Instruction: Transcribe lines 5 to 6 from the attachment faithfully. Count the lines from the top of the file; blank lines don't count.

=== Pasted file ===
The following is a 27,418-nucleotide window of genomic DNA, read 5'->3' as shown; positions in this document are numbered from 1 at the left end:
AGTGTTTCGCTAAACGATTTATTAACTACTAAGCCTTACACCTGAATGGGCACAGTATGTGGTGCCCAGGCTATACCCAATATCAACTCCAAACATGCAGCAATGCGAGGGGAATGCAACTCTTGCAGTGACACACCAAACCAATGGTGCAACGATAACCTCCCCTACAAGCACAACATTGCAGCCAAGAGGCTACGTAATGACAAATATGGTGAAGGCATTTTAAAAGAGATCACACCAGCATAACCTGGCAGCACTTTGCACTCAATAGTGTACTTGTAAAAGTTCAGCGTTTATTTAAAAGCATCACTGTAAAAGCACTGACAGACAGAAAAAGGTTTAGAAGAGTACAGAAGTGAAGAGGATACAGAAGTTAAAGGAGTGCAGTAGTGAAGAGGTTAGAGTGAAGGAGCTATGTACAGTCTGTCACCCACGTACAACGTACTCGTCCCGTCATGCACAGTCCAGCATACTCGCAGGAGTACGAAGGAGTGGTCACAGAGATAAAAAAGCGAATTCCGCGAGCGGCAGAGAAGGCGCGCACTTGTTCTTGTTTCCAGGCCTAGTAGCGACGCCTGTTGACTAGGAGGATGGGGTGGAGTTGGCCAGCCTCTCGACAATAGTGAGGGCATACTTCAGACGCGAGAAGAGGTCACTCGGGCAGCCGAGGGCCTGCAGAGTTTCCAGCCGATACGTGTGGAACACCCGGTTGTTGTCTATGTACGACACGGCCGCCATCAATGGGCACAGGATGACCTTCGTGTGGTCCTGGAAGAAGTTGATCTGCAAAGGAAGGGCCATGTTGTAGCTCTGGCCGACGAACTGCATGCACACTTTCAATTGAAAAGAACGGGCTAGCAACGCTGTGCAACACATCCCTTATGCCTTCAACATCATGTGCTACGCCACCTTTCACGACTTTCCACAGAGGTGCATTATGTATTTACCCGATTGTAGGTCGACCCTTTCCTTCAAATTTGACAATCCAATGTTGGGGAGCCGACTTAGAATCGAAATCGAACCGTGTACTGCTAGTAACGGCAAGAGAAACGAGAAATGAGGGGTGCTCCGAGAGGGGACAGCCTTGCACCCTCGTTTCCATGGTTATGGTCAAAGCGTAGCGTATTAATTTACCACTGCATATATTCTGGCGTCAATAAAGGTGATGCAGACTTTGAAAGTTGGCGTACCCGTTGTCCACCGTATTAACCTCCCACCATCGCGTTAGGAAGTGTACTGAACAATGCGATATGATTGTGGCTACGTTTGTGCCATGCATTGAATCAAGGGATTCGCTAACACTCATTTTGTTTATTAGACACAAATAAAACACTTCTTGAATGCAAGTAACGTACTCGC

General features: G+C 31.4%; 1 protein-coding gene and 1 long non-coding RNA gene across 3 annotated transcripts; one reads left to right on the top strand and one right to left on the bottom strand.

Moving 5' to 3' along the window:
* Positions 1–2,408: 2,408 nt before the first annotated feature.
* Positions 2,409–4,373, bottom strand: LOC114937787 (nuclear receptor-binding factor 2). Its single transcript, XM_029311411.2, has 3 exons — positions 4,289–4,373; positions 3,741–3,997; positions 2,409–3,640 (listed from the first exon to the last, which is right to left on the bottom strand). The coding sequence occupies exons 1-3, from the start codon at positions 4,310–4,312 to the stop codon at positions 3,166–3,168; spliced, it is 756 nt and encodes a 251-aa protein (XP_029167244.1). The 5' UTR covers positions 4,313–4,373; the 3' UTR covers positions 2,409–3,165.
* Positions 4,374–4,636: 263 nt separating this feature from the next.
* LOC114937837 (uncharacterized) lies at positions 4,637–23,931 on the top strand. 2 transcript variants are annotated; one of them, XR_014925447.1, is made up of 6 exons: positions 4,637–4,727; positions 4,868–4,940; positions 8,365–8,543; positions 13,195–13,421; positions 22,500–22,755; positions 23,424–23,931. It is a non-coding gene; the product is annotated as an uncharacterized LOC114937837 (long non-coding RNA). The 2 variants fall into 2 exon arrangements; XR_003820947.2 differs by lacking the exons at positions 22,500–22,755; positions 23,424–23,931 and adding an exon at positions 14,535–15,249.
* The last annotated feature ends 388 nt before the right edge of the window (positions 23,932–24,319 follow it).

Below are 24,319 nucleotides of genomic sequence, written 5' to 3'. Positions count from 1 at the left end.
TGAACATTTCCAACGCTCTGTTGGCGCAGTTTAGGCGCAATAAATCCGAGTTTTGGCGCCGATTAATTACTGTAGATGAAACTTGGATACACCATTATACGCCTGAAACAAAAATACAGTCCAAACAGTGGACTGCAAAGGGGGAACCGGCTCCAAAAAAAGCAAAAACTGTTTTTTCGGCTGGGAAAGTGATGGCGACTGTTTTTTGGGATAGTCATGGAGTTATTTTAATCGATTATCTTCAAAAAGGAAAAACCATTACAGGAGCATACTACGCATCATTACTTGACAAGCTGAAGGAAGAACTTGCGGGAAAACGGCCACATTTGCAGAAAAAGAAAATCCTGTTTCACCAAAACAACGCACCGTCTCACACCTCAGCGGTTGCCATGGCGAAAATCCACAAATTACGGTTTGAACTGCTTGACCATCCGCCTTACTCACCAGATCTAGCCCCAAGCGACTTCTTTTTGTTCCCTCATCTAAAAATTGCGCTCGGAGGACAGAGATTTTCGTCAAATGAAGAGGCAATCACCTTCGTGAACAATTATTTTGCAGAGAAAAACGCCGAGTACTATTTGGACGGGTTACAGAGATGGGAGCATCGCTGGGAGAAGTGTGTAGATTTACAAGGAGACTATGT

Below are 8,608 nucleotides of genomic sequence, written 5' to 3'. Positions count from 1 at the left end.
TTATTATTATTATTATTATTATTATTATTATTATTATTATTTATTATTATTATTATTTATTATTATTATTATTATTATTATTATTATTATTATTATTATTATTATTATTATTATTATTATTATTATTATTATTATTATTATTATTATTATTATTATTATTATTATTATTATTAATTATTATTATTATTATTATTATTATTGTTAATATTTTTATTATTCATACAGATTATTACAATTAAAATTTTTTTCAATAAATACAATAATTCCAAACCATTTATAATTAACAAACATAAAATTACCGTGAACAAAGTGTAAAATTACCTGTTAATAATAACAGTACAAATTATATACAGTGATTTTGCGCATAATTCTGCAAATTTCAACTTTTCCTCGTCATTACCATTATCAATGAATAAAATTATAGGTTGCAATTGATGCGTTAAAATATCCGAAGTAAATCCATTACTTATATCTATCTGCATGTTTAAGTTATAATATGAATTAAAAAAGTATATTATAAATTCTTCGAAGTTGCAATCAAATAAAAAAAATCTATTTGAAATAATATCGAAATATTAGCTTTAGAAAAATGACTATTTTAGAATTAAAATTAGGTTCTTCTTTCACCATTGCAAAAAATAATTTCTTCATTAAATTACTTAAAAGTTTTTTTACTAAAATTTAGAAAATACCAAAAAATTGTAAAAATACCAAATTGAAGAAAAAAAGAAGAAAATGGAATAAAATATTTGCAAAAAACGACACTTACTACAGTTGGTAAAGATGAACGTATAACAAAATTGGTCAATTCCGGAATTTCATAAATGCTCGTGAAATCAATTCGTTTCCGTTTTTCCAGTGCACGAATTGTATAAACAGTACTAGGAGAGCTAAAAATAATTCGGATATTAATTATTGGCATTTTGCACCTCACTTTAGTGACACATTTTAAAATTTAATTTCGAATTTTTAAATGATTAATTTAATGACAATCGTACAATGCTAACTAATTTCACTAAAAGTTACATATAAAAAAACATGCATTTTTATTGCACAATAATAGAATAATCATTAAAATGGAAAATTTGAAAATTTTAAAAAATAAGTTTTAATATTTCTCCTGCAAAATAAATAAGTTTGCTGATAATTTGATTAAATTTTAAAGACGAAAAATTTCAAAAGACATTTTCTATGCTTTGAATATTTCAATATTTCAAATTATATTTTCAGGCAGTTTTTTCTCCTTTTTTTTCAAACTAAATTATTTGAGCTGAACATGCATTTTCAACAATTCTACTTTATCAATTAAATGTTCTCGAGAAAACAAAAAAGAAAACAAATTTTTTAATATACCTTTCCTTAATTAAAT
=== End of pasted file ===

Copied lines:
* Positions 1–2,408: 2,408 nt before the first annotated feature.
* Positions 2,409–4,373, bottom strand: LOC114937787 (nuclear receptor-binding factor 2). Its single transcript, XM_029311411.2, has 3 exons — positions 4,289–4,373; positions 3,741–3,997; positions 2,409–3,640 (listed from the first exon to the last, which is right to left on the bottom strand). The coding sequence occupies exons 1-3, from the start codon at positions 4,310–4,312 to the stop codon at positions 3,166–3,168; spliced, it is 756 nt and encodes a 251-aa protein (XP_029167244.1). The 5' UTR covers positions 4,313–4,373; the 3' UTR covers positions 2,409–3,165.